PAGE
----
Thursday, April 13, 2006

damn the postal service says i! (the band, not usps)

Alias and Tarsier

Before I start the review: Does Anticon put out hip-hop records anymore? I think their last proper rap record might've been the latest Sole album, other than that, they've given us non-threatening (as if they were ever), psuedo-intellectual hipster-hop. Whatever... most of them have been pretty good, so I guess I can't really complain.

The Postal Service have a lot to answer for. For one thing, their West Coast-album-by-mail relationship, which sired 2003's "Give Up," has inspired a bunch of people to utilize their computers to make irritating paint-by-numbers "techno." Secondly, I suppose without the popularity of said Ben Gibbard-voiced group, we wouldn't have The Foreign Exhange and Alias and Tarsier.

The latter have dropped their debut, "Brookland/Oaklyn," though they have Portishead to thank more than Postal Service (at least outside of collaborating via e-mail).

Oakland resident Alias, who was last heard rhyming on Styrofoam's "Nothing's Lost," goes back to his usual role as Anticon producer and lets the Mia Doi Todd-ish/Brooklynite Tarsier handle most of the vocal duty.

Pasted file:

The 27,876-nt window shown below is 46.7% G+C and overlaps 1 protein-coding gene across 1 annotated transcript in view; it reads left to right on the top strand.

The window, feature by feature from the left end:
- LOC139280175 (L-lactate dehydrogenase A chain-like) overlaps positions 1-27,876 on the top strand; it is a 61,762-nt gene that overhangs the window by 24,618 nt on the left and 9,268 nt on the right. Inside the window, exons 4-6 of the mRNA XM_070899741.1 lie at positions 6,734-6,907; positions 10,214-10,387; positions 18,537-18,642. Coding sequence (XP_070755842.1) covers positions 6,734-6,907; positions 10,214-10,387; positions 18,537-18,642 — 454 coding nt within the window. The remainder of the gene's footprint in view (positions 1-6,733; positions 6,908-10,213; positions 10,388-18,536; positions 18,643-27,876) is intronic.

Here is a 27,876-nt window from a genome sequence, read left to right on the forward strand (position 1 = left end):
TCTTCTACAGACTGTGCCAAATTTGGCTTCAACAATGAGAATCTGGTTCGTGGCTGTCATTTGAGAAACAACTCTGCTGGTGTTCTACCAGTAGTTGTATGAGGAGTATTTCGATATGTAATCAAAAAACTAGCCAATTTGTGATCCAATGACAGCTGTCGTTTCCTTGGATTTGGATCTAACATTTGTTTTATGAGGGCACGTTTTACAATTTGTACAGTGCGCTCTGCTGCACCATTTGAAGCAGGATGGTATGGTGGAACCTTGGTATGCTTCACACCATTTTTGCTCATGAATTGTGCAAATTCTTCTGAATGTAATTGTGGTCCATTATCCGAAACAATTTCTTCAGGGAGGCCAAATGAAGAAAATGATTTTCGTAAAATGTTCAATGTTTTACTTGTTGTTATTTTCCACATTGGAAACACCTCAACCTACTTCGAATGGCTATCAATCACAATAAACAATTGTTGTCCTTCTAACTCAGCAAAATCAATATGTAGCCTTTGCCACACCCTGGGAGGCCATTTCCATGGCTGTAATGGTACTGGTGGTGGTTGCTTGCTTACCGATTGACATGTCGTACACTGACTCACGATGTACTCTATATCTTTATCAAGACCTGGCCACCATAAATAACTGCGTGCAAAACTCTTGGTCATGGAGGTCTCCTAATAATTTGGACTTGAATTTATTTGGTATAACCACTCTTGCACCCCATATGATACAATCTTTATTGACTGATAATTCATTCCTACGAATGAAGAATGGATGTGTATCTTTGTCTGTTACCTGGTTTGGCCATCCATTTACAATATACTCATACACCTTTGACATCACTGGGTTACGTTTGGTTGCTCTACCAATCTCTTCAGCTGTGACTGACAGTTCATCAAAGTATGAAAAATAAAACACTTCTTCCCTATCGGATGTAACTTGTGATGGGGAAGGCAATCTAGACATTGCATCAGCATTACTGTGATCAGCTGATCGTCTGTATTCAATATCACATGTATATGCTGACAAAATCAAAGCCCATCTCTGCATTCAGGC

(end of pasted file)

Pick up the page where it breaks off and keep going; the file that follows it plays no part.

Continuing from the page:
The result is a group of melancholy songs, chillaxed rhythms and the general urge to pretend that it's 1996. Songs like the acoustic guitar-driven "Dr. C" and creepy-opener "Cub" really highlight the album's strong points, starting with a simple arrangement and building up to something bigger.

Still, it's hard to shake the Portishead comparison. Unlike Beth Gibbons and co., Alias and Tarsier lack the panache to really stand out; many of the songs sound the same since they employ similar arranging techniques. By the time you hit the halfway point on "5 Year Eve," the record tends to drag.

Of all the artists that have been riding the Portishead coattails since the late-90's (Morcheeba, Sneaker Pimps, Supreme Beings of Leisure, etc.), Alias and Tarsier has one of the better releases, though I still wish that Alias would make a proper follow-up to "The Other Side of the Looking Glass."


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